Have the consultant take a look at your data for 15-30 mins (this should be free). I’m super curious to see what exactly is going on in there since not everyone can explain their problems or needs accurately. The customer also may not know their problems or needs. After this 30 minute review, see if the Google Analytics expert has any good tips or info. They should have found 2-3 things that are helpful in just that short amount of time.
Ensure an NDA is signed
Set very concrete deliverables – the project should be focused, and a good consultant will help you narrow the project down, if not define it altogether. Make sure this defined project will solve your data or tracking problems.
Talk about the communication process and frequency of meetings – neither you nor the consultant want to deal with radio silence, especially on a project with a deadline
Google Analytics Consultant: Hourly Cost and Pricing
Prices for Google Analytics consulting services range from $75-$200+ an hour. Obviously, at the enterprise level, a GA expert will charge lawyer type, hourly fees. I’d advise you to negotiate with the consultant – after all, they are just individuals who set their own prices. Unless they are booked 40 hours a week, they probably are OK with working within your budget. Don’t underestimate their need for steady work plus the fact that they may be excited with the project or opportunity you’ve presented. If a fun company with a cool product needed help, I’d probably quote lower than usual to make sure I get it.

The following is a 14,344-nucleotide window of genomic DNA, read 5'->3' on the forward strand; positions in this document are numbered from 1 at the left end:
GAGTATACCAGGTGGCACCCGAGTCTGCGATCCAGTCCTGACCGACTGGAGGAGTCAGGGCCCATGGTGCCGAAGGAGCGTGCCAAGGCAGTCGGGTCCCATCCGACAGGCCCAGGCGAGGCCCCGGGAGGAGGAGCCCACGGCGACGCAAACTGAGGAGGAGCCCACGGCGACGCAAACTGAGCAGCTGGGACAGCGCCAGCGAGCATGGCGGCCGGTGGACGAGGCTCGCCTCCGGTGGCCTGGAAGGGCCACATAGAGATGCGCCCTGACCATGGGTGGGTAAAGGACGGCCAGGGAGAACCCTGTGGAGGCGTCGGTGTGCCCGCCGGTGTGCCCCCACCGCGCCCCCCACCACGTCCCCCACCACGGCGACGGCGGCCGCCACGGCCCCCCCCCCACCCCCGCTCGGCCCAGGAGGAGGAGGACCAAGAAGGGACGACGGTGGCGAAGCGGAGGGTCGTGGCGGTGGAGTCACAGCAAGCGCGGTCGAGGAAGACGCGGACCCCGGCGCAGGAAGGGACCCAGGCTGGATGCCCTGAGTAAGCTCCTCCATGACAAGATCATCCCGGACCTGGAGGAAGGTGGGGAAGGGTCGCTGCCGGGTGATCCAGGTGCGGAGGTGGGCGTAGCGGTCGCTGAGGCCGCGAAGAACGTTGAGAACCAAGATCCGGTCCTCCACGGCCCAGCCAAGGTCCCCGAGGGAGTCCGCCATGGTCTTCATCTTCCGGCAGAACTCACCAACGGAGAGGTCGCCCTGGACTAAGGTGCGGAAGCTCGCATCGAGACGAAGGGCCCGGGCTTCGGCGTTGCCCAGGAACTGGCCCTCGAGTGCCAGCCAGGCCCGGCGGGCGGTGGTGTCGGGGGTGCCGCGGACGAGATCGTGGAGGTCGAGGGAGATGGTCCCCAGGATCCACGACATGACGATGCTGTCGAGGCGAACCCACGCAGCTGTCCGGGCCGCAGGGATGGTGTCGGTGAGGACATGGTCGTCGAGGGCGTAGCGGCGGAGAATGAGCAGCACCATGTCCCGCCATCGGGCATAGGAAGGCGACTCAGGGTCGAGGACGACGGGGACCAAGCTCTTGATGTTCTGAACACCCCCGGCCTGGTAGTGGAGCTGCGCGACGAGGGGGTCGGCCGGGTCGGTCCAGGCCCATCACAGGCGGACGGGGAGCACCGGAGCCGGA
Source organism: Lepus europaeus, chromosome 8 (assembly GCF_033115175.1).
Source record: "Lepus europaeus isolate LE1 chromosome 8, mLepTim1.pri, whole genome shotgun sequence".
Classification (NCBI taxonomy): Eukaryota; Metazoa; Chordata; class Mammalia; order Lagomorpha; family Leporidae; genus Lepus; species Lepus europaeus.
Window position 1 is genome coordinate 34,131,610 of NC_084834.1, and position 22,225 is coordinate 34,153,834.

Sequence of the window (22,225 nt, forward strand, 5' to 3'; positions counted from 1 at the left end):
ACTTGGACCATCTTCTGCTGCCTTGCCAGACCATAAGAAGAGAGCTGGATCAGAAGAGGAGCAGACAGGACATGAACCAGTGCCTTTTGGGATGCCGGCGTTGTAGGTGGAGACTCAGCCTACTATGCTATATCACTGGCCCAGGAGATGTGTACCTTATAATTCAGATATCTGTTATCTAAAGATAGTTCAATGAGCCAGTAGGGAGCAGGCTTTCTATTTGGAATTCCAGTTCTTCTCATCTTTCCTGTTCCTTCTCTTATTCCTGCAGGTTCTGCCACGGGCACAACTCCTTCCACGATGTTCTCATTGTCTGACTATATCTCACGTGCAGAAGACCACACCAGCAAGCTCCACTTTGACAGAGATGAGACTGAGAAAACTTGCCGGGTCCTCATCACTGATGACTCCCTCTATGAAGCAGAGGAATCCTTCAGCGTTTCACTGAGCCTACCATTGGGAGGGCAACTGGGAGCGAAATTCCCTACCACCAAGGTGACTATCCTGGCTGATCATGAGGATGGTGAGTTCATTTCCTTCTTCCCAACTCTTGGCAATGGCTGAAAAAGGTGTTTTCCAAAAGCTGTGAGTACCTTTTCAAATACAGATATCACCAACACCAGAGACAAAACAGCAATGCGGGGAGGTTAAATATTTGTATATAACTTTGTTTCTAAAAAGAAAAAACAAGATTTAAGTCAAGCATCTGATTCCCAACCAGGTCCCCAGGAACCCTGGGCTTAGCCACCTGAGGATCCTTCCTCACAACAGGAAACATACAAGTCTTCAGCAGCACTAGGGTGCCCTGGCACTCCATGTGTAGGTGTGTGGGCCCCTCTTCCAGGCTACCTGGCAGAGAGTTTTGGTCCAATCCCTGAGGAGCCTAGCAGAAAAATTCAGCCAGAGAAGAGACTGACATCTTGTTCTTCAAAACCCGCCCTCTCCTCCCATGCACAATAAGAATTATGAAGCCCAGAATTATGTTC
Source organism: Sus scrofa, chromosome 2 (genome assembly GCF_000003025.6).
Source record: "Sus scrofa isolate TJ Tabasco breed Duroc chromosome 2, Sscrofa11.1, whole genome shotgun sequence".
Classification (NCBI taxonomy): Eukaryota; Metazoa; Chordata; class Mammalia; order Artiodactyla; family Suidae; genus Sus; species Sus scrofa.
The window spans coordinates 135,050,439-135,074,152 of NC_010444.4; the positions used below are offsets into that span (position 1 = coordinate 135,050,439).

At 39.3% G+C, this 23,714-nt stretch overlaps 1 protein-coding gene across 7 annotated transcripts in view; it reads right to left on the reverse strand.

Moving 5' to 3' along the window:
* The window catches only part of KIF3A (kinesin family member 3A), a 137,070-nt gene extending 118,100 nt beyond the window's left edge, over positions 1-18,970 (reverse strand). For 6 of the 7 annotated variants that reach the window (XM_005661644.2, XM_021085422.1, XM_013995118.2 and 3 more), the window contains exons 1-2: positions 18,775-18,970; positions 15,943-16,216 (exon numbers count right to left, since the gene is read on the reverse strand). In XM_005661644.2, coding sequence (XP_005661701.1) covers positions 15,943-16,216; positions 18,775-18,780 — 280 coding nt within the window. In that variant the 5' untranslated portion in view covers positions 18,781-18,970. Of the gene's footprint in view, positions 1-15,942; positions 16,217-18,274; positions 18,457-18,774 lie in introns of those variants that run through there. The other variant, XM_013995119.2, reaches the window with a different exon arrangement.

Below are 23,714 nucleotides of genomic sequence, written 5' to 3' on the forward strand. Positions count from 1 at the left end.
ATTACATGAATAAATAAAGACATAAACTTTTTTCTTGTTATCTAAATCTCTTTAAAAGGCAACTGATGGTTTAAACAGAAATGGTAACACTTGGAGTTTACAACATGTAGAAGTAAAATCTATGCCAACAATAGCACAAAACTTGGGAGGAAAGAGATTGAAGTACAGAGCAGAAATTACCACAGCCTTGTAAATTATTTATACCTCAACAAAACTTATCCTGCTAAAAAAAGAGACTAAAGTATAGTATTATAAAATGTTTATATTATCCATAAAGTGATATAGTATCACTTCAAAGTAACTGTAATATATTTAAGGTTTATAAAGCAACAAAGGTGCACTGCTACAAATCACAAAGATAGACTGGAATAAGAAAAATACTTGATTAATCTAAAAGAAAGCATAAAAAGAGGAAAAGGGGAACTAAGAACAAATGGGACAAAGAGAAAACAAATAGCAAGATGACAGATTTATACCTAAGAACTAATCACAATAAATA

Lastly, determine quickly if the “data expert” is just telling you things you already know. If that’s the case, move on to another consultant.
Google Analytics Training vs Consulting
Not everyone is a good communicator. An introvert who prefers to work alone, and prefers to immerse themselves in a project that only they can, is not the type of person who is going to walk into a conference room and put on an interactive training session. There are certain personalities that just don’t translate into being a good teacher.
And there are also consultants who have no interest in teaching. It just doesn’t excite them.
I’ve taught SEO and web analytics in San Francisco and Sacramento for entrepreneurs, company employees, marketers and more for nearly 3 years. In 2015 I created my own Google Analytics class, which I present at coworking spaces, summits or on-site at various companies. The key to training people in Google Analytics is narrowing down the curriculum to what’s most important. You can get 90% of what you need to be great at Google Analytics in a short amount of time. It’s the remaining 10% that can take forever to learn.
The type of Google Analytics training I do focuses on the following:
Accurate configuration of your account filters and web properties
Establishing tracking with goals, events or ecommerce tags
Analyzing conversion rates, bounce rates and exit rates
Creating visitor segments
Understanding the features within the audience tab
Understanding the features within the behavior tab
Learning the importance of multi-channel attribution and analyzing MCA data
Leveraging unusual data, or outliers in your data
In-depth exploration of your channel data (SEO, Google Ads, Social Media etc.)
You should have both training and consulting because you don’t want to continue to rely on expensive outside experts. The longterm additional cost of continually bringing someone in vs having those skill sets in house is huge. While the consultants initial report or work will be very helpful, your data will change over time and your need to measure and segment will return.
For more information and an initial review of your web data, contact me using the form below, or email me directly at firstname.lastname@example.org. If you need help with Google Analytics, don’t wait to contact a pro – after all, the first meeting is totally free. Thanks for reading!